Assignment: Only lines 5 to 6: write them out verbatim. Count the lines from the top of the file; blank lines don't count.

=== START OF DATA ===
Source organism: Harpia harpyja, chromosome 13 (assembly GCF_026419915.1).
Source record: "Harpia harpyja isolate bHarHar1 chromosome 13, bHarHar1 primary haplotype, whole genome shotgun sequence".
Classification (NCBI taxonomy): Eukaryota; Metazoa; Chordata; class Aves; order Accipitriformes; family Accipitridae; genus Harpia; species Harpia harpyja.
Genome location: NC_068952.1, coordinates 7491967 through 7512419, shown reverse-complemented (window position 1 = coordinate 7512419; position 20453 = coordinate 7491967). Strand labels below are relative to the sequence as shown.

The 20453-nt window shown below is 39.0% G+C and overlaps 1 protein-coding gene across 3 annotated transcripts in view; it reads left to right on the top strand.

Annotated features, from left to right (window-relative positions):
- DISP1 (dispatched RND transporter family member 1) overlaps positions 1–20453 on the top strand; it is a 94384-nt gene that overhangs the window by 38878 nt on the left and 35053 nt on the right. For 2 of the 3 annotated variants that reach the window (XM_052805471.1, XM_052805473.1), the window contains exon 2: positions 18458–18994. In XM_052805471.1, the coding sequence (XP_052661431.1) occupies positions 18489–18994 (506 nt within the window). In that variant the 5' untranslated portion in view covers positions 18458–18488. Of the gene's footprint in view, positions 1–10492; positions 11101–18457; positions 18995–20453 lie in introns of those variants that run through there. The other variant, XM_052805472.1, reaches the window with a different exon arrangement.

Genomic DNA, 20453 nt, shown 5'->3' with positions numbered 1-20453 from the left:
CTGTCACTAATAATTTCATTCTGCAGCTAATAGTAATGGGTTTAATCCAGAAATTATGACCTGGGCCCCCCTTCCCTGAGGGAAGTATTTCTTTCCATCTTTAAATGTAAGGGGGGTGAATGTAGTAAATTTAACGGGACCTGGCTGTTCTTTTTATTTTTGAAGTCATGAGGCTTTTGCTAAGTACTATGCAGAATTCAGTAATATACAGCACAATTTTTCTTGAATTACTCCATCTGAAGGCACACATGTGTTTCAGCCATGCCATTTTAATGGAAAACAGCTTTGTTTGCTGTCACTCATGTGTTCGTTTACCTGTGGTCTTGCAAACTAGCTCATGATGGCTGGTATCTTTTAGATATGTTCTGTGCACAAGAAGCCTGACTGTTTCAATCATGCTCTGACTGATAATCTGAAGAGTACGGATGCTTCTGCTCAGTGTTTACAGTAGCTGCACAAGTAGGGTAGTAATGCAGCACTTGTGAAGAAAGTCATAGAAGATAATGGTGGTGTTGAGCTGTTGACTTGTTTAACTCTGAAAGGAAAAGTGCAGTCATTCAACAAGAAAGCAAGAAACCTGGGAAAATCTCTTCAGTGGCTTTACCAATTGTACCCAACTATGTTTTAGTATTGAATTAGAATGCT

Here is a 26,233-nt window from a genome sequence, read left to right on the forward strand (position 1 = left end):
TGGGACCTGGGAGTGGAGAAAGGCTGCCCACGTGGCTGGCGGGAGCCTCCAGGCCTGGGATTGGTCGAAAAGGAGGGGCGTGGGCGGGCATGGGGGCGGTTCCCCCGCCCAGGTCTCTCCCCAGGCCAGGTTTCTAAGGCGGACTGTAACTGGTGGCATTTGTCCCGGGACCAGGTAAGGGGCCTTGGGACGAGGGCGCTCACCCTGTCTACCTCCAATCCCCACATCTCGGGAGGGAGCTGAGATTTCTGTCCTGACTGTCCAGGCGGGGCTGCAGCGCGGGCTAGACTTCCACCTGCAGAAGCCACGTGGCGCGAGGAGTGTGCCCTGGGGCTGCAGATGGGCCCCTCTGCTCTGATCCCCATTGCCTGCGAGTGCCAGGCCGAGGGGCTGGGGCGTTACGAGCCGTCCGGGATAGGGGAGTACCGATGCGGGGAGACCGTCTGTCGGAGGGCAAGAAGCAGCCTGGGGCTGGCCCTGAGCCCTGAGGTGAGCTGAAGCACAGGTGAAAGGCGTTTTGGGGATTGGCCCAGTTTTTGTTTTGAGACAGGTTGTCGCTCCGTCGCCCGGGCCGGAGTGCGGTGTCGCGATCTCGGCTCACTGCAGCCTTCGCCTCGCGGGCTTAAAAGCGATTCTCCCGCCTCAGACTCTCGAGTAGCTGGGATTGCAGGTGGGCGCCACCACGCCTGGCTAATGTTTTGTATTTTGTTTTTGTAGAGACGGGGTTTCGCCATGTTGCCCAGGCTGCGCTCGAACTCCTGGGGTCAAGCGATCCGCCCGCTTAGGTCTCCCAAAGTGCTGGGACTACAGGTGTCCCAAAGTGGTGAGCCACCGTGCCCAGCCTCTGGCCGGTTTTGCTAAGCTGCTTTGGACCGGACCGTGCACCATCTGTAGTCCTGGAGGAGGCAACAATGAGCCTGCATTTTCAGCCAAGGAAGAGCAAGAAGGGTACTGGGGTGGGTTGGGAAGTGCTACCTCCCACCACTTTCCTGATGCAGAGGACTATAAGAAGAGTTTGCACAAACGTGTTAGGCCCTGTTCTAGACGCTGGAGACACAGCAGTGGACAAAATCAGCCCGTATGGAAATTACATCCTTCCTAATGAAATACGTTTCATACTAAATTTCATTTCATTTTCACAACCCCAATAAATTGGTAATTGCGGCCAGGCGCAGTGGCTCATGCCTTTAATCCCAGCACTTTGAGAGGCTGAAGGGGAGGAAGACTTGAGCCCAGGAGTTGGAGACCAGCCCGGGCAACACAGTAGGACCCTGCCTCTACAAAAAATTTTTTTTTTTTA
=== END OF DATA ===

The 20453-nt window shown below is 39.0% G+C and overlaps 1 protein-coding gene across 3 annotated transcripts in view; it reads left to right on the top strand.

Annotated features, from left to right (window-relative positions):